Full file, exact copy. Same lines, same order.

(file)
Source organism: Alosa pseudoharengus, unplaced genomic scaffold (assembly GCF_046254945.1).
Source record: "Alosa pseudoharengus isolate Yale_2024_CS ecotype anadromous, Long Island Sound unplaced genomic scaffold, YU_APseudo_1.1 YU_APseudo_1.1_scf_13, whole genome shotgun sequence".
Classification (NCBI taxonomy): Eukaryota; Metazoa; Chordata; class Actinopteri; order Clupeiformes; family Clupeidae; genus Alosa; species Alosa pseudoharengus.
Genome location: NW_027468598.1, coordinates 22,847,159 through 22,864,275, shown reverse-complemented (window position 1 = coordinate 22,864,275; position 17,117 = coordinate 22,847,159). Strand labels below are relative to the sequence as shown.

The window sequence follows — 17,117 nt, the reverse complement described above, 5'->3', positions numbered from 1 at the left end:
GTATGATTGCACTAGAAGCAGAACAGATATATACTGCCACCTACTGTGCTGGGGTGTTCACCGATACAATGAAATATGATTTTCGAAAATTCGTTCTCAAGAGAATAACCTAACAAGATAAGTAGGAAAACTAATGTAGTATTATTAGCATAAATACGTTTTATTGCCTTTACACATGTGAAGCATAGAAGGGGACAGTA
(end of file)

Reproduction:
Source organism: Alosa pseudoharengus, unplaced genomic scaffold (assembly GCF_046254945.1).
Source record: "Alosa pseudoharengus isolate Yale_2024_CS ecotype anadromous, Long Island Sound unplaced genomic scaffold, YU_APseudo_1.1 YU_APseudo_1.1_scf_13, whole genome shotgun sequence".
Classification (NCBI taxonomy): Eukaryota; Metazoa; Chordata; class Actinopteri; order Clupeiformes; family Clupeidae; genus Alosa; species Alosa pseudoharengus.
Genome location: NW_027468598.1, coordinates 22,847,159 through 22,864,275, shown reverse-complemented (window position 1 = coordinate 22,864,275; position 17,117 = coordinate 22,847,159). Strand labels below are relative to the sequence as shown.

The window sequence follows — 17,117 nt, the reverse complement described above, 5'->3', positions numbered from 1 at the left end:
GTATGATTGCACTAGAAGCAGAACAGATATATACTGCCACCTACTGTGCTGGGGTGTTCACCGATACAATGAAATATGATTTTCGAAAATTCGTTCTCAAGAGAATAACCTAACAAGATAAGTAGGAAAACTAATGTAGTATTATTAGCATAAATACGTTTTATTGCCTTTACACATGTGAAGCATAGAAGGGGACAGTA